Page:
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Transcription factors that shape the mammalian pancreas

Authors
  • Jennings, Rachel E.1, 2
  • Scharfmann, Raphael3
  • Staels, Willem3, 4, 5
  • 1 University of Manchester, AV Hill Building, Oxford Road, Manchester, M13 9PT, UK , Manchester (United Kingdom)
  • 2 Manchester University NHS Foundation Trust, Manchester, UK , Manchester (United Kingdom)
  • 3 Université de Paris, Paris, 75014, France , Paris (France)
  • 4 Vrije Universiteit Brussel, Laarbeeklaan 103, Brussels, 1090, Belgium , Brussels (Belgium)
  • 5 University Hospital of Brussels, Jette, Belgium , Jette (Belgium)
Type
Published Article
Journal
Diabetologia
Publisher
Springer-Verlag
Publication Date
Sep 07, 2020
Volume
63
Issue
10
Pages
1974–1980
Identifiers
DOI: 10.1007/s00125-020-05161-0
Source
Springer Nature
Keywords
License
Green

Abstract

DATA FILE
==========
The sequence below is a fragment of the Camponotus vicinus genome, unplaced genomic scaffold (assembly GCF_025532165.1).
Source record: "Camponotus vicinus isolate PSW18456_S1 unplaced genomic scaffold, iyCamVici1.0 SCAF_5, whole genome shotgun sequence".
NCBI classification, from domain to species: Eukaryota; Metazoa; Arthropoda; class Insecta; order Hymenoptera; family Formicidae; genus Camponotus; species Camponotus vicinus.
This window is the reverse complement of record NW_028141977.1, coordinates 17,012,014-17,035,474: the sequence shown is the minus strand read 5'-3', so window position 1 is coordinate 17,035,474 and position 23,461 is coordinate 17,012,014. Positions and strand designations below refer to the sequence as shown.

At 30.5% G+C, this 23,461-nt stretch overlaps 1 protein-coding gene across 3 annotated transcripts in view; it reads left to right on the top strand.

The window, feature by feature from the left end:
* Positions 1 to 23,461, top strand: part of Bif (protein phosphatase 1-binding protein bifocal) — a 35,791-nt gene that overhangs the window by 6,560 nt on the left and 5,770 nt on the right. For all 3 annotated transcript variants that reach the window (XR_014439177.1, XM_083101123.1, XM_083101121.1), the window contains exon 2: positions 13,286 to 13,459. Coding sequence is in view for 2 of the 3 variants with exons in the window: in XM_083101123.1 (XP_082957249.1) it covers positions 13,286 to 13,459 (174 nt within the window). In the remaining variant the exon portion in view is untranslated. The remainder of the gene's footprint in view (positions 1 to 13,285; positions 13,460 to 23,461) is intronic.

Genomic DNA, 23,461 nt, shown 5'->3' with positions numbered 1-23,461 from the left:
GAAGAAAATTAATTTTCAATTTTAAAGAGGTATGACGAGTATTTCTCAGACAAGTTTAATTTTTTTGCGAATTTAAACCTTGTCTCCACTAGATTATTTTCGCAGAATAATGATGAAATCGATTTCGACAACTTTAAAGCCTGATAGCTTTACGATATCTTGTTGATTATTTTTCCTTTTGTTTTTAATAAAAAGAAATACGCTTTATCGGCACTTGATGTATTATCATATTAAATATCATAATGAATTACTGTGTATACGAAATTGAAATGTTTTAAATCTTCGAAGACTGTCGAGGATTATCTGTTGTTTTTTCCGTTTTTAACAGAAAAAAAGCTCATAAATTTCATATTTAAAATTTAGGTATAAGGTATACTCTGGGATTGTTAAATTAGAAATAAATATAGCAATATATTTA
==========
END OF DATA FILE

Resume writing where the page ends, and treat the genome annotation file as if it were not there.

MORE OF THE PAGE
Improving our understanding of mammalian pancreas development is crucial for the development of more effective cellular therapies for diabetes. Most of what we know about mammalian pancreas development stems from mouse genetics. We have learnt that a unique set of transcription factors controls endocrine and exocrine cell differentiation. Transgenic mouse models have been instrumental in studying the function of these transcription factors. Mouse and human pancreas development are very similar in many respects, but the devil is in the detail. To unravel human pancreas development in greater detail, in vitro cellular models (including directed differentiation of stem cells, human beta cell lines and human pancreatic organoids) are used; however, in vivo validation of these results is still needed. The current best ‘model’ for studying human pancreas development are individuals with monogenic forms of diabetes. In this review, we discuss mammalian pancreas development, highlight some discrepancies between mouse and human, and discuss selected transcription factors that, when mutated, cause permanent neonatal diabetes. Graphical abstract

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